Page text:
Potty accidents can be frustrating for any mother, especially when their child is potty-trained, and seems to be doing well. They go to the restroom, but not all the time. They may even go days without having an accident, and then all of a sudden, they have wet pants.

It is normal for a preschooler to have accidents at night, and they may still wear a pull-up at night, but daytime accidents can be a bit more surprising. This can also be concerning when mom knows that her child is getting ready to start preschool or kindergarten. She may want to make sure she can fix this problem before they are off to school.

The good news is that daytime accidents for preschoolers can be seen as completely normal, and they are usually nothing to worry about. However, since that is always easier said than believed, we are going to go through why preschoolers have daytime accidents, and what moms can do to try and make sure it ends.

RELATED: 10 Tips To Help Mom's Potty Train Their Child With Autism

Why Preschoolers Have Potty Accidents

child picking rock outside
Credit: Shutterstock

We already started that it is normal for preschoolers to have daytime accidents, but taking a closer look at why this happens can help mom empathize with her child, and it can give her a better understanding of what to do.

According to Just In Time Parenting, one of the main reasons why preschoolers have daytime accidents is because there is nothing exciting about going on the potty anymore. They don’t have any more motivation because the praise has worn off. It is now expected, and not celebrated.

They are also at a stage of development where they are interested in playing, and they don’t go because they don’t want to miss any fun, or they try and hold it so long that they cannot make it to the toilet on time.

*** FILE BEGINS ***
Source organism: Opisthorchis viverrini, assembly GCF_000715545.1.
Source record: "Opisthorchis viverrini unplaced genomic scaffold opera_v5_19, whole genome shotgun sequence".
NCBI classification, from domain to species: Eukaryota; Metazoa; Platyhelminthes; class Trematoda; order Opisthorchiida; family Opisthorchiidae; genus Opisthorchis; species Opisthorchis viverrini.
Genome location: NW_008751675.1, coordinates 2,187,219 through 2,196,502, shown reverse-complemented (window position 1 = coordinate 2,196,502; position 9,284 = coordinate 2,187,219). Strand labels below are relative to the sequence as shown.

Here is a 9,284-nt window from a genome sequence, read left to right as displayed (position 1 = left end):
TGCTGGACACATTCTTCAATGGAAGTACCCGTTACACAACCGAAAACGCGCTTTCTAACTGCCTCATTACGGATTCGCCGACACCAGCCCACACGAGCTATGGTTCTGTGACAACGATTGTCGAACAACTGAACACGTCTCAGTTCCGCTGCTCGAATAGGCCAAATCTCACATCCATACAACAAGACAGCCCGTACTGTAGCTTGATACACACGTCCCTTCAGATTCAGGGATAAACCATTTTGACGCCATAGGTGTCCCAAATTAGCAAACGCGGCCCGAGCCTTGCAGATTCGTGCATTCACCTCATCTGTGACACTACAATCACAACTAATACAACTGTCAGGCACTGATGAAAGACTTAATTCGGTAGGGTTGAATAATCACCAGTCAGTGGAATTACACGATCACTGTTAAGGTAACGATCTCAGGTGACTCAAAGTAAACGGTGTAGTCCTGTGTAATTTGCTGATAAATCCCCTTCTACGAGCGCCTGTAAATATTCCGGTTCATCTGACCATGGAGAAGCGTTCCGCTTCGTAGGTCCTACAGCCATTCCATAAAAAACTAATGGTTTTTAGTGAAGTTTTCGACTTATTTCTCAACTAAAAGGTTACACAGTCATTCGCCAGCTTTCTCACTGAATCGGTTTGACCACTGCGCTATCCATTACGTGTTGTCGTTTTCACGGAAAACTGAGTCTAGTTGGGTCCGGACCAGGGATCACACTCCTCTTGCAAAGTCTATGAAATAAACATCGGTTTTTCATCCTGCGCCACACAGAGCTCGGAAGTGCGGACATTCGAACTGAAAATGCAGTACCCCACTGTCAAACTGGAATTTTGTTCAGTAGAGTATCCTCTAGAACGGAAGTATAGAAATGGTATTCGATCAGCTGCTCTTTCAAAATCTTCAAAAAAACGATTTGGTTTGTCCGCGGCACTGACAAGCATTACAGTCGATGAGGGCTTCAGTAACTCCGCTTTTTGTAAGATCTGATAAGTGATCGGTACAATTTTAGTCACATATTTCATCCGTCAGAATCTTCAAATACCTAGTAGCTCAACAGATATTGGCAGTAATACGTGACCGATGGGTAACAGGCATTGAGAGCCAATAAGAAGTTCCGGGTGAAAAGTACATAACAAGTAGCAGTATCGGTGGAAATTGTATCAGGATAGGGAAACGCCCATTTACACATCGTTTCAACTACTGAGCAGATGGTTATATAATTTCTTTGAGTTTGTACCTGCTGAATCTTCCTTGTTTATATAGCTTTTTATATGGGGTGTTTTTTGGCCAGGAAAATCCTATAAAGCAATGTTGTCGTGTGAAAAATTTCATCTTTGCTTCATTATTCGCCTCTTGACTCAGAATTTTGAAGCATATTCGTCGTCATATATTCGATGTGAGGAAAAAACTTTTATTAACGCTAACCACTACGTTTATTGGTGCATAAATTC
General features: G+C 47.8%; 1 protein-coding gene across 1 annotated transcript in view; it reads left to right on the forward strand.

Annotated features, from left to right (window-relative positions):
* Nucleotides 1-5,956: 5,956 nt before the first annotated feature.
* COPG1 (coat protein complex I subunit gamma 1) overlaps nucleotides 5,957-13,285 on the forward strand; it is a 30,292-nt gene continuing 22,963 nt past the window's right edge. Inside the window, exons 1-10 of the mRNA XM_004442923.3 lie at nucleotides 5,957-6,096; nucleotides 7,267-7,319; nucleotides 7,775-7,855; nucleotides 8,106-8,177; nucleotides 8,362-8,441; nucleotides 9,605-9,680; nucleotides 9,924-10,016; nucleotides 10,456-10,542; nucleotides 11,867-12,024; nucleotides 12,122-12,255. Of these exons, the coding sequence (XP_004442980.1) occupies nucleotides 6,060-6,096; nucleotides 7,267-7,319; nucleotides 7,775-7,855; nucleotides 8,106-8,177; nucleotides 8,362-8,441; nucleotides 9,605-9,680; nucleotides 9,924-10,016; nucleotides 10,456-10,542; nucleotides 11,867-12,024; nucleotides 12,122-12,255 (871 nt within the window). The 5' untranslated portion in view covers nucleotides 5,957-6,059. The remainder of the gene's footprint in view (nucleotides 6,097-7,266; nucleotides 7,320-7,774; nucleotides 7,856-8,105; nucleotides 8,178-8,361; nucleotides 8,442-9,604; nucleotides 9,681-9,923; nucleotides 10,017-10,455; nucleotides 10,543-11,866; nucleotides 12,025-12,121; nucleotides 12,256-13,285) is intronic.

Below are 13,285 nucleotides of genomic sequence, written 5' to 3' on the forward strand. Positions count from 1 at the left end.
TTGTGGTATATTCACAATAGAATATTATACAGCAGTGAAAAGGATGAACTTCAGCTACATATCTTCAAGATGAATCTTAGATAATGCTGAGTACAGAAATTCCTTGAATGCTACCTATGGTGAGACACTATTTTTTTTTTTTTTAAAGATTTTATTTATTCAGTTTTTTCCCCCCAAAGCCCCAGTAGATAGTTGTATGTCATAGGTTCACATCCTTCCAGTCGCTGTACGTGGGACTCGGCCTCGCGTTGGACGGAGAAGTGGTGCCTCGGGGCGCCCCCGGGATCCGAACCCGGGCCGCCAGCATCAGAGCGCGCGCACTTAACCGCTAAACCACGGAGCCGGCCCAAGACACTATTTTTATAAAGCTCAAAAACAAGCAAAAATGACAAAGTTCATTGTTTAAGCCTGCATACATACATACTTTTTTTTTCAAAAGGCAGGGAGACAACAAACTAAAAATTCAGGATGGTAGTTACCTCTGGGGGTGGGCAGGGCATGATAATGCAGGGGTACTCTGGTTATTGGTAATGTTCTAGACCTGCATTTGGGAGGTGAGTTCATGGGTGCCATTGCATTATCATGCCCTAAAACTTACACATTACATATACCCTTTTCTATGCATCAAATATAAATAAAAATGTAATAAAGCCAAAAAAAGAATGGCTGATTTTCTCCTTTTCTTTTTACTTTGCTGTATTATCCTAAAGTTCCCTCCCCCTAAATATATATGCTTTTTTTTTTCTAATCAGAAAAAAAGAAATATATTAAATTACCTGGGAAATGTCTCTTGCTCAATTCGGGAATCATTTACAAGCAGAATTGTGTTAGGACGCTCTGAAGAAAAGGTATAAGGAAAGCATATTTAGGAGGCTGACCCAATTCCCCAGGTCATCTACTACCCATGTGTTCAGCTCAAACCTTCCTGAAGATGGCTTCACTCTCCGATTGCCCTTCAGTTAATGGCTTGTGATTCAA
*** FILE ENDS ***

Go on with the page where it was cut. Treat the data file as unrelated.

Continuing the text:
What Not To Do When Potty Accidents Occur

boy sitting on toilet
Credit: Shutterstock

According to Childrens, the one thing you don’t want to do is scold your child for having an accident. This is not a great teaching tool. What you may want to do is set up a bathroom schedule. Make a point to ask them, or take them to the bathroom every 1.5 hours (or whatever works for you). Your child may just need a reminder to go to the bathroom, and when they do go to the bathroom, make sure they relax and empty their bladder completely.

Make Sure They Know Where The Bathroom Is

10 Fruits & Vegetables That May Change Your Child's Bathroom Habits (But Don't Worry)
an open toilet

If your preschooler has started school, you may want to take them on a “toilet tour.” According to What To Expect, when you take them to their new school, make sure you show them where the bathrooms are. This can be applied to any new environment that you take your child into. When they know where the bathroom is. This can help give them confidence, especially if they are a little nervous about being in a new place, and it can help them be independent and go to the bathroom instead of having to find someone to ask.

Sources: Just In Time Parenting, Children, What To Expect